IT IS testament to the uncertainty of the times that the yen, the currency of a country with public debt at over 200 per cent of GDP, is still viewed as a “safe haven.” But as CMC Markets’ Michael Hewson says: “Currencies are vying for the title in battle of the uglies” and the yen is a serious contender.
Ever since the euro crisis deepened five weeks ago, prompting a monthly euro low of ¥112 and a dollar low of ¥89, speculation has been rife that the Bank of Japan (BoJ) might move to stop the yen from strengthening further and hurting Japan’s vital export sector. These rumours were given a push recently when prime minister Hatoyama resigned (see chart), making way for his finance minister, Naoto Kan, who has said he would make efforts to “bring the exchange rate to appropriate levels”.
Most analysts, however, admit that direct intervention is unlikely, given its probable ineffectiveness and its potential to undermine efforts to persuade China to un-peg the yuan.
But while direct intervention is out, further QE and fiscal intervention are still possible if the dollar-yen drops into the mid-80s, depending on how the new prime minister chooses to address the public debt problem. Despite his more hawkish rhetoric, Kan is viewed with suspicion by the markets: his government has so far only promised to stabilise debt at 200 per cent of GDP.
Consequently, Capital Economics’ Julian Jessop sees the yen as almost certain to weaken
in one of two ways: either the government will fail to tackle the debt, prompting a fiscal
crisis and collapse in confidence in the yen as a safe haven, or “if the government does its
bit and tightens, the Bank of Japan (BoJ) would do its bit and loosen monetary policy”.
Jessop therefore forecasts a dollar-yen level of ¥100 by the end of the year.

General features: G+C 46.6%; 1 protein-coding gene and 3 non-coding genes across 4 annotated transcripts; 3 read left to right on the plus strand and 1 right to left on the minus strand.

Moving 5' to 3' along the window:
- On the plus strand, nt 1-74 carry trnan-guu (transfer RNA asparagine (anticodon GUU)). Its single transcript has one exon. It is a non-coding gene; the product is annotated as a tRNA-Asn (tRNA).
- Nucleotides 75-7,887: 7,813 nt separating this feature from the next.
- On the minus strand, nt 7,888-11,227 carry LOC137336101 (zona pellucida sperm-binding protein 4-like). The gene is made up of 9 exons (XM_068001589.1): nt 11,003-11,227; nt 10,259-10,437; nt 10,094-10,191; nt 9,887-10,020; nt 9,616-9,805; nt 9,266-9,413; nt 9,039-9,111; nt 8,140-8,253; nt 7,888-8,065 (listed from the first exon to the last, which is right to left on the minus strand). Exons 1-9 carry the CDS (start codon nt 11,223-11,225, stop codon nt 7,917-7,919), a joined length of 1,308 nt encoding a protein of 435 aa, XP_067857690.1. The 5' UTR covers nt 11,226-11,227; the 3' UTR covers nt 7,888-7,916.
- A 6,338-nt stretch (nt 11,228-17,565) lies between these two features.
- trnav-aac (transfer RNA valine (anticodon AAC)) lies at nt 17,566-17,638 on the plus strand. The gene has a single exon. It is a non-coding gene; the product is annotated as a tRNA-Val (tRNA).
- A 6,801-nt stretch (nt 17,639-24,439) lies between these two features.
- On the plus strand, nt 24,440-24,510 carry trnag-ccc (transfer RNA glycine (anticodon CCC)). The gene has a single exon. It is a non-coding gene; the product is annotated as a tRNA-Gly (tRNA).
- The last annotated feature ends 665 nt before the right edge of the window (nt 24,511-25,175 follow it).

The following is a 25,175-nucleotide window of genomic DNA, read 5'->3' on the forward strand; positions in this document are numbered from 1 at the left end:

A fall in the yen would help Japan’s electronics exporters, but this scenario relies on the
cooperation of external events: a global downturn or further euro crisis could spark
additional risk aversion that strengthens the yen no matter how the BoJ responds. Many are still inclined to view Japan as a viable safe haven: its high public debt is counterbalanced by low private debt and a solid financial sector. And there seems to have been a levelling out in consumer confidence.
But as Jessop points out, even if Japan does lead a recovery, there will still be pressure on the central bank to ensure a low yen, if not through direct intervention, then potentially by firing up the printing presses.
And growth is by no means certain. The country’s ageing population is quickly making its debt burden unsustainable as former high-saving earners become spenders in retirement. Saxo Bank’s John Hardy says that there isn’t anything the Bank of Japan can do:?“The situation will continue until there’s just a horrible collapse in trust in Japanese bonds and the currency.”
Even so, with the euro testing Brussels’ resolve and rumours of a second stimulus in time for mid-term elections in the US, the yen could still be the best of a bad bunch..